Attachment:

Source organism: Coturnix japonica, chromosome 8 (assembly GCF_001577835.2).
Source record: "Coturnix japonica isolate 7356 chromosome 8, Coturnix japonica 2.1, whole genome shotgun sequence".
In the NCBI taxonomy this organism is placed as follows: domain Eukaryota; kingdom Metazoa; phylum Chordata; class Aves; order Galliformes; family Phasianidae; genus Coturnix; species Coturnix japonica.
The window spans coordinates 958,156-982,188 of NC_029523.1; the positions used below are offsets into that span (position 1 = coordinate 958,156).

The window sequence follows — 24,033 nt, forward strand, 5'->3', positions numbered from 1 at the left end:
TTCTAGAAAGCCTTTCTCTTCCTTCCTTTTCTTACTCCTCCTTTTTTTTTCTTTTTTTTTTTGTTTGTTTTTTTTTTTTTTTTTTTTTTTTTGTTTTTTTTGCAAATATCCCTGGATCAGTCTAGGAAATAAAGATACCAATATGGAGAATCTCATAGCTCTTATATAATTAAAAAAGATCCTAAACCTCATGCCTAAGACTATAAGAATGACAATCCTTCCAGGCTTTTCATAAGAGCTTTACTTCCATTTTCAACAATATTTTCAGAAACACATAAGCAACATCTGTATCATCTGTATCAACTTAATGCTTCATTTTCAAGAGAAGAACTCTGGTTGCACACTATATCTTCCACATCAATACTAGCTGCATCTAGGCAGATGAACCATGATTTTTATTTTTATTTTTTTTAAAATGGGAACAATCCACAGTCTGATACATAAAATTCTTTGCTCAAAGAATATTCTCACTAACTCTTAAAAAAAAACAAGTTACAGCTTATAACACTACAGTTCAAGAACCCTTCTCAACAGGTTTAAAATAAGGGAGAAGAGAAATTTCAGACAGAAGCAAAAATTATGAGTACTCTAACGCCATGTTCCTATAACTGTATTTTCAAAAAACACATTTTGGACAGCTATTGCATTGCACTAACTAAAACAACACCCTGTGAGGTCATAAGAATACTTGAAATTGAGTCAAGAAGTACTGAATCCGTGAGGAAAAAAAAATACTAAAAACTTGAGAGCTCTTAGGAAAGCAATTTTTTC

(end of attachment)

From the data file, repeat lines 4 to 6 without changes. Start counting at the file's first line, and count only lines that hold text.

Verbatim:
The window spans coordinates 958,156-982,188 of NC_029523.1; the positions used below are offsets into that span (position 1 = coordinate 958,156).

The window sequence follows — 24,033 nt, forward strand, 5'->3', positions numbered from 1 at the left end:
TTCTAGAAAGCCTTTCTCTTCCTTCCTTTTCTTACTCCTCCTTTTTTTTTCTTTTTTTTTTTGTTTGTTTTTTTTTTTTTTTTTTTTTTTTTGTTTTTTTTGCAAATATCCCTGGATCAGTCTAGGAAATAAAGATACCAATATGGAGAATCTCATAGCTCTTATATAATTAAAAAAGATCCTAAACCTCATGCCTAAGACTATAAGAATGACAATCCTTCCAGGCTTTTCATAAGAGCTTTACTTCCATTTTCAACAATATTTTCAGAAACACATAAGCAACATCTGTATCATCTGTATCAACTTAATGCTTCATTTTCAAGAGAAGAACTCTGGTTGCACACTATATCTTCCACATCAATACTAGCTGCATCTAGGCAGATGAACCATGATTTTTATTTTTATTTTTTTTAAAATGGGAACAATCCACAGTCTGATACATAAAATTCTTTGCTCAAAGAATATTCTCACTAACTCTTAAAAAAAAACAAGTTACAGCTTATAACACTACAGTTCAAGAACCCTTCTCAACAGGTTTAAAATAAGGGAGAAGAGAAATTTCAGACAGAAGCAAAAATTATGAGTACTCTAACGCCATGTTCCTATAACTGTATTTTCAAAAAACACATTTTGGACAGCTATTGCATTGCACTAACTAAAACAACACCCTGTGAGGTCATAAGAATACTTGAAATTGAGTCAAGAAGTACTGAATCCGTGAGGAAAAAAAAATACTAAAAACTTGAGAGCTCTTAGGAAAGCAATTTTTTC